Re: [websec] draft-ietf-websec-key-pinning

Trevor Perrin <> Thu, 04 September 2014 23:53 UTC

Return-Path: <>
Received: from localhost ( []) by (Postfix) with ESMTP id 1A36E1A02BA for <>; Thu, 4 Sep 2014 16:53:51 -0700 (PDT)
X-Virus-Scanned: amavisd-new at
X-Spam-Flag: NO
X-Spam-Score: -1.978
X-Spam-Status: No, score=-1.978 tagged_above=-999 required=5 tests=[BAYES_00=-1.9, FM_FORGED_GMAIL=0.622, RCVD_IN_DNSWL_LOW=-0.7] autolearn=ham
Received: from ([]) by localhost ( []) (amavisd-new, port 10024) with ESMTP id 861QIVDpKdhD for <>; Thu, 4 Sep 2014 16:53:49 -0700 (PDT)
Received: from ( []) (using TLSv1 with cipher ECDHE-RSA-RC4-SHA (128/128 bits)) (No client certificate requested) by (Postfix) with ESMTPS id 947E21A02AC for <>; Thu, 4 Sep 2014 16:53:49 -0700 (PDT)
Received: by with SMTP id h15so2127179igd.8 for <>; Thu, 04 Sep 2014 16:53:48 -0700 (PDT)
X-Google-DKIM-Signature: v=1; a=rsa-sha256; c=relaxed/relaxed;; s=20130820; h=x-gm-message-state:mime-version:in-reply-to:references:date :message-id:subject:from:to:cc:content-type; bh=vNF+2RTVFuurnZL3h2zhu6UMW0oie1pkwDZxF2mlc1o=; b=m8EQ4USMswELkeBOFCNBuJx4yaqjDWAIUEja0d9sFX5uTH34TOCLpx2+UQoTsh3Pnc EaDDlw5ry0+tlASLoxp6n/3vUkTjd/RSNpktADqD36Fn0lTl7Cwpd3Dyruhc6DyKtCuE mK7fWL7NfgF14Jkvx0nY34MRlwOoByNcoNQo3Xg4b4SuOsZR33qZULlgZWzM9taHSDxh 4f9HwroqGzMn+ycxpgKnc36eyPkvh3T1pEc7fmgAQJpK5/dvsdxs1qjDU1aIH0029kV5 ajzLAJrteLqXYY/T8zEDNacKSkGZsVmASmJ0ombEkYBNkWg2SFd+aAt5cH7L5xFqba+h j1cg==
X-Gm-Message-State: ALoCoQnv1vKTPDDhb0oI+7YZhPFulprUPd+l80JnoJhDVKEtfz77PQIGX7GfNAjod2OK8HQ9fP9A
MIME-Version: 1.0
X-Received: by with SMTP id lk20mr9863599icc.17.1409874828817; Thu, 04 Sep 2014 16:53:48 -0700 (PDT)
Received: by with HTTP; Thu, 4 Sep 2014 16:53:48 -0700 (PDT)
X-Originating-IP: []
In-Reply-To: <>
References: <> <BAY169-DS311951F23960F4605A0CB0AEDA0@phx.gbl> <> <BAY169-DS421419C50B5700132829BBAEDA0@phx.gbl> <> <>
Date: Thu, 04 Sep 2014 16:53:48 -0700
Message-ID: <>
From: Trevor Perrin <>
To: Ryan Sleevi <>
Content-Type: text/plain; charset="UTF-8"
Cc: draft-ietf-websec-key-pinning <>, IETF WebSec WG <>
Subject: Re: [websec] draft-ietf-websec-key-pinning
X-Mailman-Version: 2.1.15
Precedence: list
List-Id: Web Application Security Minus Authentication and Transport <>
List-Unsubscribe: <>, <>
List-Archive: <>
List-Post: <>
List-Help: <>
List-Subscribe: <>, <>
X-List-Received-Date: Thu, 04 Sep 2014 23:53:51 -0000

On Thu, Sep 4, 2014 at 4:09 PM, Ryan Sleevi <> wrote:
> On Thu, Sep 4, 2014 at 4:02 PM, Trevor Perrin <> wrote:
>> I agree with Eric and Joe that the current definition of PKP-RO is not
>> that useful and potentially surprising to deployers.
>> Ryan argues that storing PKP-RO is dangerous because a TLS MITM who
>> could set pins for a lot of clients for a lot of sites could flood a
>> victim with reports.
>> Couldn't the MITM also set PKP pins with report-uri, or set cached
>> redirects or other cached resources to generate traffic toward a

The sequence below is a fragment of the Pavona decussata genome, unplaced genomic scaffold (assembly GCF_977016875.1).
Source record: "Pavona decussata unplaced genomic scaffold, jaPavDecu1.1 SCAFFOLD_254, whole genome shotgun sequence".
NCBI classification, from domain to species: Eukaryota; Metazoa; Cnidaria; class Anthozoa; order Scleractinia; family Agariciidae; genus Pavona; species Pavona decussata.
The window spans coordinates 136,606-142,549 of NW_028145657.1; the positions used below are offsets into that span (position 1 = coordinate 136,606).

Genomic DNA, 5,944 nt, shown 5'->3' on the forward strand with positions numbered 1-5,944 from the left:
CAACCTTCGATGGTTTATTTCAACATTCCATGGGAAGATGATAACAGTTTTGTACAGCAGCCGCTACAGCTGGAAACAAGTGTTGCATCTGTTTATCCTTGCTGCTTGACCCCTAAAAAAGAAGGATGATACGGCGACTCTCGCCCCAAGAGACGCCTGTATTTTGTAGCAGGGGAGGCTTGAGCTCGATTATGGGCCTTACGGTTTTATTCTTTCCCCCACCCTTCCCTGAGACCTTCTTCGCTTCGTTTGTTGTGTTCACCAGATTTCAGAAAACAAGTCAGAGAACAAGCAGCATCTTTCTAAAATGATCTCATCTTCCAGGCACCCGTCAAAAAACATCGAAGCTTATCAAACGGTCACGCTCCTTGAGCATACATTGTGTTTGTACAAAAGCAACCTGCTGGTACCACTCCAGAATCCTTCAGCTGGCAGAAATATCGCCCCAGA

>> victim?
> Yes, and that's a user visible effect, rather than transparent.

Hmm, there's nothing clever that can be done with cached javascript or
html to also generate silent traffic toward a victim?

> It also
> requires that a connection be validated first, whereas the very definition
> of PKP-RO is that you send it when a connection is not validated.

I'd expect stored PKP-RO to follow the same rules as PKP and be stored
only if it meets the bullet points in 2.5 (error-free TLS connection,
backup pins, etc.).

It would make sense for any report-uri header (PKP or PKP-RO) that
fails the 2.5 checks, or has some other invalid syntax (eg bad
base64), to *also* generate a different sort of report and not be

Would it be reasonable to add a reporting message for 2.5 failure or
syntax failure?  Otherwise, when asserting a report-uri pin you can't
distinguish pin-not-stored errors from

>> Ryan argues PKP-RO is worse because it's "conceptually and practically
>> silent to the user".  But once the browser has sent junk traffic to a
>> victim, I don't really see how seeing how displaying a pinning error
>> makes things better.
> First, the attacker can only mount the hostile attack after having first
> established a good connection.

Debateable per above.

> PKP-RO allows an attacker to perpetually
> mount a hostile attack.
> Second, the presence of a pinning error is an inherently rate-limiting
> factor to the user experience. You're not going to be able to trigger 100
> reports if you're causing the user 100 error pages.

Rate-limiting is already proposed:
UAs SHOULD limit the rate at which they send reports.  For example,
   it is unnecessary to send the same report to the same report-uri more
   than once per distinct set of declared Pins.

Wouldn't that take care of it?

> Third, it seems like you're arguing for removing report-uri altogether,
> given the privacy and DoS risks identified. That is, the more that  you
> establish RO is similar to PKP in level of what an attacker can do, the more
> it argues for removing report-URI entirely.

Dunno.  I'm still trying to understand these risks, whether they're
really different for PKP-RO vs PKP, and for HPKP versus other web